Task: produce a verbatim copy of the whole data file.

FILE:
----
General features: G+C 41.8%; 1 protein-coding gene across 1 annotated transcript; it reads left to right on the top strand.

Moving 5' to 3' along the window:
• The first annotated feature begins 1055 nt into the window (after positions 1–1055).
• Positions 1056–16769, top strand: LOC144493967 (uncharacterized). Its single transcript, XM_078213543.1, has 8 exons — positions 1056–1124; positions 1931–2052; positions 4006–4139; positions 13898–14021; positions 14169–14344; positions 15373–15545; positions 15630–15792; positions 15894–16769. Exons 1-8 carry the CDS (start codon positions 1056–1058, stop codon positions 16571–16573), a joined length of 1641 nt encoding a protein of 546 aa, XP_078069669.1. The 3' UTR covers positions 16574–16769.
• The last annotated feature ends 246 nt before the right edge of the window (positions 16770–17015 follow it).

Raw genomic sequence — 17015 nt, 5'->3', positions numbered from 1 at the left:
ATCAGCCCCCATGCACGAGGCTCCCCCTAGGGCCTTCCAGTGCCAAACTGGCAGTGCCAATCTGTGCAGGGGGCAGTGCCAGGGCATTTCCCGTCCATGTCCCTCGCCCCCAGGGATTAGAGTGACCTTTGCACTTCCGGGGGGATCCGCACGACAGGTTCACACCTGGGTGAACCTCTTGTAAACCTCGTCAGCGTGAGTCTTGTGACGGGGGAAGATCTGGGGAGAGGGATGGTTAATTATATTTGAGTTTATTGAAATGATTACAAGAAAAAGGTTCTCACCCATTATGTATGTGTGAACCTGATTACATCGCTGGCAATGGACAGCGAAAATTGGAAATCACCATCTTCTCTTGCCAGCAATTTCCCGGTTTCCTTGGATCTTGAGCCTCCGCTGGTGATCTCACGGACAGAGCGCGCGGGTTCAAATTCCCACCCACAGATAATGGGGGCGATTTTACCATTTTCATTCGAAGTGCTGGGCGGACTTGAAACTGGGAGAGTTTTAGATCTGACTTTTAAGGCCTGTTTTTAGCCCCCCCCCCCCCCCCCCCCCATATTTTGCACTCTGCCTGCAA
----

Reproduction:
General features: G+C 41.8%; 1 protein-coding gene across 1 annotated transcript; it reads left to right on the top strand.

Moving 5' to 3' along the window:
• The first annotated feature begins 1055 nt into the window (after positions 1–1055).
• Positions 1056–16769, top strand: LOC144493967 (uncharacterized). Its single transcript, XM_078213543.1, has 8 exons — positions 1056–1124; positions 1931–2052; positions 4006–4139; positions 13898–14021; positions 14169–14344; positions 15373–15545; positions 15630–15792; positions 15894–16769. Exons 1-8 carry the CDS (start codon positions 1056–1058, stop codon positions 16571–16573), a joined length of 1641 nt encoding a protein of 546 aa, XP_078069669.1. The 3' UTR covers positions 16574–16769.
• The last annotated feature ends 246 nt before the right edge of the window (positions 16770–17015 follow it).

Raw genomic sequence — 17015 nt, 5'->3', positions numbered from 1 at the left:
ATCAGCCCCCATGCACGAGGCTCCCCCTAGGGCCTTCCAGTGCCAAACTGGCAGTGCCAATCTGTGCAGGGGGCAGTGCCAGGGCATTTCCCGTCCATGTCCCTCGCCCCCAGGGATTAGAGTGACCTTTGCACTTCCGGGGGGATCCGCACGACAGGTTCACACCTGGGTGAACCTCTTGTAAACCTCGTCAGCGTGAGTCTTGTGACGGGGGAAGATCTGGGGAGAGGGATGGTTAATTATATTTGAGTTTATTGAAATGATTACAAGAAAAAGGTTCTCACCCATTATGTATGTGTGAACCTGATTACATCGCTGGCAATGGACAGCGAAAATTGGAAATCACCATCTTCTCTTGCCAGCAATTTCCCGGTTTCCTTGGATCTTGAGCCTCCGCTGGTGATCTCACGGACAGAGCGCGCGGGTTCAAATTCCCACCCACAGATAATGGGGGCGATTTTACCATTTTCATTCGAAGTGCTGGGCGGACTTGAAACTGGGAGAGTTTTAGATCTGACTTTTAAGGCCTGTTTTTAGCCCCCCCCCCCCCCCCCCCCCATATTTTGCACTCTGCCTGCAA